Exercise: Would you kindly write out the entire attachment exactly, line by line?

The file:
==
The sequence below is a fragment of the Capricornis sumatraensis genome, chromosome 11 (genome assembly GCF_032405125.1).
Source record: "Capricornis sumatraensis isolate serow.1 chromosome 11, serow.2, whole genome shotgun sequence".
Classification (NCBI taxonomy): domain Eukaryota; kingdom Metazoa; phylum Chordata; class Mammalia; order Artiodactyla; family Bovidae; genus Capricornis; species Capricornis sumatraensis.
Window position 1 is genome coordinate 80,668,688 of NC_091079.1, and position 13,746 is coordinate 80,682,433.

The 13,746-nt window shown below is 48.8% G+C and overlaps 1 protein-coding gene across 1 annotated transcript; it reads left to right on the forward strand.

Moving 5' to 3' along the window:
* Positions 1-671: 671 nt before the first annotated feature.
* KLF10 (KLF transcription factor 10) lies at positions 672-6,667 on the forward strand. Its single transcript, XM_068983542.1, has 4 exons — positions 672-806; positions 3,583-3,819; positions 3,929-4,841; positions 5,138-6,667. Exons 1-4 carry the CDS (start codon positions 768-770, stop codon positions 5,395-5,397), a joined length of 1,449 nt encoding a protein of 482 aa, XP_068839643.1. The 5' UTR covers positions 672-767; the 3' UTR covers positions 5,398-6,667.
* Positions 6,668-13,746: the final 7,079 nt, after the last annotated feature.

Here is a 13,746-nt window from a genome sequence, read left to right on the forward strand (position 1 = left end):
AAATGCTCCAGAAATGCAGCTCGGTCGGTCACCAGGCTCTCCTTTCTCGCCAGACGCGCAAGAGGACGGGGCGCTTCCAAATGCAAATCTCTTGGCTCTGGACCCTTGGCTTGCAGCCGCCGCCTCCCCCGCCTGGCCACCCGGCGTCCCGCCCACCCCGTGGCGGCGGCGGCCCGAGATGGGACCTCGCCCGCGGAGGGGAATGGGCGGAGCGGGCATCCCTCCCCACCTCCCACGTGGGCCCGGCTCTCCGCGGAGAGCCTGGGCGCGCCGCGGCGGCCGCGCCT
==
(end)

The sequence below is a fragment of the Capricornis sumatraensis genome, chromosome 11 (genome assembly GCF_032405125.1).
Source record: "Capricornis sumatraensis isolate serow.1 chromosome 11, serow.2, whole genome shotgun sequence".
Classification (NCBI taxonomy): domain Eukaryota; kingdom Metazoa; phylum Chordata; class Mammalia; order Artiodactyla; family Bovidae; genus Capricornis; species Capricornis sumatraensis.
Window position 1 is genome coordinate 80,668,688 of NC_091079.1, and position 13,746 is coordinate 80,682,433.

The 13,746-nt window shown below is 48.8% G+C and overlaps 1 protein-coding gene across 1 annotated transcript; it reads left to right on the forward strand.

Moving 5' to 3' along the window:
* Positions 1-671: 671 nt before the first annotated feature.
* KLF10 (KLF transcription factor 10) lies at positions 672-6,667 on the forward strand. Its single transcript, XM_068983542.1, has 4 exons — positions 672-806; positions 3,583-3,819; positions 3,929-4,841; positions 5,138-6,667. Exons 1-4 carry the CDS (start codon positions 768-770, stop codon positions 5,395-5,397), a joined length of 1,449 nt encoding a protein of 482 aa, XP_068839643.1. The 5' UTR covers positions 672-767; the 3' UTR covers positions 5,398-6,667.
* Positions 6,668-13,746: the final 7,079 nt, after the last annotated feature.

Here is a 13,746-nt window from a genome sequence, read left to right on the forward strand (position 1 = left end):
AAATGCTCCAGAAATGCAGCTCGGTCGGTCACCAGGCTCTCCTTTCTCGCCAGACGCGCAAGAGGACGGGGCGCTTCCAAATGCAAATCTCTTGGCTCTGGACCCTTGGCTTGCAGCCGCCGCCTCCCCCGCCTGGCCACCCGGCGTCCCGCCCACCCCGTGGCGGCGGCGGCCCGAGATGGGACCTCGCCCGCGGAGGGGAATGGGCGGAGCGGGCATCCCTCCCCACCTCCCACGTGGGCCCGGCTCTCCGCGGAGAGCCTGGGCGCGCCGCGGCGGCCGCGCCT